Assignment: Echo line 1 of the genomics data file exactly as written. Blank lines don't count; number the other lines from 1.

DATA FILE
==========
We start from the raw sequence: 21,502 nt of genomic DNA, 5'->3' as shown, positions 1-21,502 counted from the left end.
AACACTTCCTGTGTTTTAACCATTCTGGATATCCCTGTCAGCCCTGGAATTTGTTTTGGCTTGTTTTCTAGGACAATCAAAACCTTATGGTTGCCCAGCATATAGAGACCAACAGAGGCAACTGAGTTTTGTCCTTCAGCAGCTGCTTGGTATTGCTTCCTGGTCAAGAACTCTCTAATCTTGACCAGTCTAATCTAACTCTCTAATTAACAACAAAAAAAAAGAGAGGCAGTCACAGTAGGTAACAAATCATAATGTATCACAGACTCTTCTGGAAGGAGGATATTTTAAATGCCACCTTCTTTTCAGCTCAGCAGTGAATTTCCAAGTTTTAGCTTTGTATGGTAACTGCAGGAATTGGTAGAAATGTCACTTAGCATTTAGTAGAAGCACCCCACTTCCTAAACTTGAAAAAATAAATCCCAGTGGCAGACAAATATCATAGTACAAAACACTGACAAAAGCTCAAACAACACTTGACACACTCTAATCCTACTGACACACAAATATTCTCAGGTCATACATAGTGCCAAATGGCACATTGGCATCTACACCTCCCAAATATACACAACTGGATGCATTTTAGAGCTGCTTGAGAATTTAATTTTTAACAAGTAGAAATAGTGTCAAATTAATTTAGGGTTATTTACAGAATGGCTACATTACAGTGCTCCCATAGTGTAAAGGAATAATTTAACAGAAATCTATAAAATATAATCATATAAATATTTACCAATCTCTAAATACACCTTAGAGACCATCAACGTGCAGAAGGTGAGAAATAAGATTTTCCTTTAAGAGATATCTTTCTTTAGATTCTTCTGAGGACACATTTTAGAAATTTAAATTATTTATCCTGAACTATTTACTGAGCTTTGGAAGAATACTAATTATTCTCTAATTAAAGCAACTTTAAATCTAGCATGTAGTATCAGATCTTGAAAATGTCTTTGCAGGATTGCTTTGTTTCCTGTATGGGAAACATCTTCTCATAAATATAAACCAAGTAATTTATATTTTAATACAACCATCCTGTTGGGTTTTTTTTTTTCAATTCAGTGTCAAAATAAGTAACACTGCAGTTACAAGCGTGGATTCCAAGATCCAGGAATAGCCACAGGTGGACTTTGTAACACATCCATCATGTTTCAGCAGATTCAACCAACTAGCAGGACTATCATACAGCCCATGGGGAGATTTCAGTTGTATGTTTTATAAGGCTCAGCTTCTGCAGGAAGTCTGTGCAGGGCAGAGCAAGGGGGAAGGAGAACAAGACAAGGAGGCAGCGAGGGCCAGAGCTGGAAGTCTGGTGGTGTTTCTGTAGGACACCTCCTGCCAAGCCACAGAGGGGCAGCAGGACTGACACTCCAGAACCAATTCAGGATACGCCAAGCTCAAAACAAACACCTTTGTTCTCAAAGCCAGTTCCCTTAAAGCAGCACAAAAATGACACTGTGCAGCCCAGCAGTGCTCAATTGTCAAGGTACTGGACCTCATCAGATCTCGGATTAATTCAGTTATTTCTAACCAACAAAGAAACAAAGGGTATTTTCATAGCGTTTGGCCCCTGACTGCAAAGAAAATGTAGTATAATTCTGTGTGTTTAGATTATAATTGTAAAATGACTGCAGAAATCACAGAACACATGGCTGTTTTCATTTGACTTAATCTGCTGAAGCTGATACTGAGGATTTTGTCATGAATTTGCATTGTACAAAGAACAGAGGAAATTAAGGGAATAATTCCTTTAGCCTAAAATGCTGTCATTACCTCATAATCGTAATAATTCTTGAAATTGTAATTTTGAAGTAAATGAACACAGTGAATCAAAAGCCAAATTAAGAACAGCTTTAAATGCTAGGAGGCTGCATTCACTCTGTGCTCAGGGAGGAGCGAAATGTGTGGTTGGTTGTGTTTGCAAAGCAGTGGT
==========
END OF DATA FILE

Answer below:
We start from the raw sequence: 21,502 nt of genomic DNA, 5'->3' as shown, positions 1-21,502 counted from the left end.